Czech Lesson: How to say It is over if you date a Czech

In Language on February 20, 2009 by Petr Bokuvka Tagged: ,

(c) Getty Images

(c) Getty Images

One of the most interesting things about languages is the use of metaphors. I am lucky that most texts I translate do not have/use any, as they are mostly contracts, manuals, marketing reports, laws, regulations, etc. And the movies I translated [including Greyhounds with James Coburn, or Double Tap with Heather Locklear or Farewell My Love with Robert Culp] were pretty easy in this regard. The first time I heard the English phrase I gave her the heisman, I had no idea what it meant, because 1990’s language schools do not teach this type of colloquial language… I am sure the Czech version of the same is way more understandable.

Oddly enough, it also has something to do with football. The term heisman, or Heisman, is derived from the name of NFL Heisman Trophy, The Urban Dictionary explains. So when a Czech guy wants to say he broke up with his girlfriend, he will say:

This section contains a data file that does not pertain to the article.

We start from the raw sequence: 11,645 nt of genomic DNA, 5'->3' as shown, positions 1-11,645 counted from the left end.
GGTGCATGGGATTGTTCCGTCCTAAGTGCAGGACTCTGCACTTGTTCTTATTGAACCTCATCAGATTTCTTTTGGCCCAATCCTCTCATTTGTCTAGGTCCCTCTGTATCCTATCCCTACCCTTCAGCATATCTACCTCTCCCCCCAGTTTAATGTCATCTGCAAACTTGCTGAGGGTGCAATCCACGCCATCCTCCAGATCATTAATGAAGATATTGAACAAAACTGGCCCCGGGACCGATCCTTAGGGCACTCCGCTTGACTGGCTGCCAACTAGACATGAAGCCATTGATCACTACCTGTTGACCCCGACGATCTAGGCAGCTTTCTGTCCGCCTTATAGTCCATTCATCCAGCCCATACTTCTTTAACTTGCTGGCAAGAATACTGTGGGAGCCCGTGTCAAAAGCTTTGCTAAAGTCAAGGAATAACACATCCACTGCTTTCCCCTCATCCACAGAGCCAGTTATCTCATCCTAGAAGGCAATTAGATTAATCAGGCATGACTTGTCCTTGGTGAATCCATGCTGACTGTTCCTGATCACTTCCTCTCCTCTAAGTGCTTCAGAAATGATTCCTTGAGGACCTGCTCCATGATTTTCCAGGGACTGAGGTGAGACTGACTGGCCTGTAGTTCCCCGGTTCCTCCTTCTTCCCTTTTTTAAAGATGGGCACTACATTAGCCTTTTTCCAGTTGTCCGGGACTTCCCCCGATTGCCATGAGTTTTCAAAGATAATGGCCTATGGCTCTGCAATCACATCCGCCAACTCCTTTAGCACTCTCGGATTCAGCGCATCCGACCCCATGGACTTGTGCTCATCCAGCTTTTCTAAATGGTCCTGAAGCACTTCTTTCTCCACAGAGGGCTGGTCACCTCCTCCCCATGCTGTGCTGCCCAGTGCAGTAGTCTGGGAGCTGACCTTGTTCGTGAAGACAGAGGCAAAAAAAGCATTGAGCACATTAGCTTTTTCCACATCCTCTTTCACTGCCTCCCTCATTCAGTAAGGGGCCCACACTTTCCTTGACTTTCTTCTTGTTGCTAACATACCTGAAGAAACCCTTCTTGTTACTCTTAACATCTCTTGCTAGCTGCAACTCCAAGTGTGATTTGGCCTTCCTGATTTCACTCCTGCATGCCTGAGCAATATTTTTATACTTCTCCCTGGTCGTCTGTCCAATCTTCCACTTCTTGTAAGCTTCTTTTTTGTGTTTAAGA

Dal jsem ji kopacky.

which literally translates as

I gave her football shoes.

I have no idea why football shoes but I am pretty sure it has something to do with the similarity of the term used for football shoes, kopacky [kicking shoes], and the verb odkopnout, which means to kick [somebody] out/away. Either way, it is still strange that the most popular sport in this country [US: soccer/EU:football] deserves to be associated with breakups.

Not to worry, football/soccer friends. Another way to describe being dumped/having dumped someone in Czech is:

Pustil jsem ji k vode.

which means

I let her go to the river.

My dictionary offers English-languare equivalents like: I stood her up, or I gave her the air, or I gave her the mitten. Can’t tell by the listing how established they are, but I only heard the first one. I think it has something to do with the fact that water flows fast and it will take her away. Or she will drown, perhaps.


One Response to “Czech Lesson: How to say It is over if you date a Czech”

  1. Kopacky are “cleats” in English :o) It’s so hard some times to try translate something literally. My husband’s favorite saying is: Everybody is a general after a war (Kazdy je generalem po bitve), which has the same meaning as Monday Night Quarterback.

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